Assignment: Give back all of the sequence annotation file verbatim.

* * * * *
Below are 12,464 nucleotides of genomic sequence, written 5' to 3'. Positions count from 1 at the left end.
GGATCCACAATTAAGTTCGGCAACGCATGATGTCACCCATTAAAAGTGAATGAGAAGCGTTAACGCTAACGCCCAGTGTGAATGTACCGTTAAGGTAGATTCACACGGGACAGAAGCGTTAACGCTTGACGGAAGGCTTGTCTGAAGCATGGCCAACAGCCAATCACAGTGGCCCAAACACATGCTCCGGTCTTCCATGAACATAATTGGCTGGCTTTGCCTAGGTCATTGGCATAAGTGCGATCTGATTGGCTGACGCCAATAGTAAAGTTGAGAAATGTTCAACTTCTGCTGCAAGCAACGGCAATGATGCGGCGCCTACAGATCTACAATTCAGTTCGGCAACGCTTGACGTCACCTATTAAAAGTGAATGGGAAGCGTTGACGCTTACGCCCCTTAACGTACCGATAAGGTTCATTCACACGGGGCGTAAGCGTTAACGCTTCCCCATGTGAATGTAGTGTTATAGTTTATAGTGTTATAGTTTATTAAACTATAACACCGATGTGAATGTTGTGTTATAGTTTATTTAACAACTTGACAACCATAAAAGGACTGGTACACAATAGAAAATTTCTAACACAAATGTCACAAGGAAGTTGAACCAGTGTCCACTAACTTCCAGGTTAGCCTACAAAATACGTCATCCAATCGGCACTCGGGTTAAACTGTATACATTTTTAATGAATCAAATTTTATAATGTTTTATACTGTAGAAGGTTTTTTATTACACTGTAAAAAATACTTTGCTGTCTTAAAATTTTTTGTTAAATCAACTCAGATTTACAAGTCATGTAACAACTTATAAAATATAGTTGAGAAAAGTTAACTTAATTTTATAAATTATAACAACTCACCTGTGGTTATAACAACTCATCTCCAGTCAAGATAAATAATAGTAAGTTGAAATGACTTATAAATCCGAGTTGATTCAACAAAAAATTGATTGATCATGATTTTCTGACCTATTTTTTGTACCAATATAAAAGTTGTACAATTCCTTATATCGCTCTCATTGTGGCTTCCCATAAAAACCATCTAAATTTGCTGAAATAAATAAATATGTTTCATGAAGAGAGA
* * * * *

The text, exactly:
Below are 12,464 nucleotides of genomic sequence, written 5' to 3'. Positions count from 1 at the left end.
GGATCCACAATTAAGTTCGGCAACGCATGATGTCACCCATTAAAAGTGAATGAGAAGCGTTAACGCTAACGCCCAGTGTGAATGTACCGTTAAGGTAGATTCACACGGGACAGAAGCGTTAACGCTTGACGGAAGGCTTGTCTGAAGCATGGCCAACAGCCAATCACAGTGGCCCAAACACATGCTCCGGTCTTCCATGAACATAATTGGCTGGCTTTGCCTAGGTCATTGGCATAAGTGCGATCTGATTGGCTGACGCCAATAGTAAAGTTGAGAAATGTTCAACTTCTGCTGCAAGCAACGGCAATGATGCGGCGCCTACAGATCTACAATTCAGTTCGGCAACGCTTGACGTCACCTATTAAAAGTGAATGGGAAGCGTTGACGCTTACGCCCCTTAACGTACCGATAAGGTTCATTCACACGGGGCGTAAGCGTTAACGCTTCCCCATGTGAATGTAGTGTTATAGTTTATAGTGTTATAGTTTATTAAACTATAACACCGATGTGAATGTTGTGTTATAGTTTATTTAACAACTTGACAACCATAAAAGGACTGGTACACAATAGAAAATTTCTAACACAAATGTCACAAGGAAGTTGAACCAGTGTCCACTAACTTCCAGGTTAGCCTACAAAATACGTCATCCAATCGGCACTCGGGTTAAACTGTATACATTTTTAATGAATCAAATTTTATAATGTTTTATACTGTAGAAGGTTTTTTATTACACTGTAAAAAATACTTTGCTGTCTTAAAATTTTTTGTTAAATCAACTCAGATTTACAAGTCATGTAACAACTTATAAAATATAGTTGAGAAAAGTTAACTTAATTTTATAAATTATAACAACTCACCTGTGGTTATAACAACTCATCTCCAGTCAAGATAAATAATAGTAAGTTGAAATGACTTATAAATCCGAGTTGATTCAACAAAAAATTGATTGATCATGATTTTCTGACCTATTTTTTGTACCAATATAAAAGTTGTACAATTCCTTATATCGCTCTCATTGTGGCTTCCCATAAAAACCATCTAAATTTGCTGAAATAAATAAATATGTTTCATGAAGAGAGA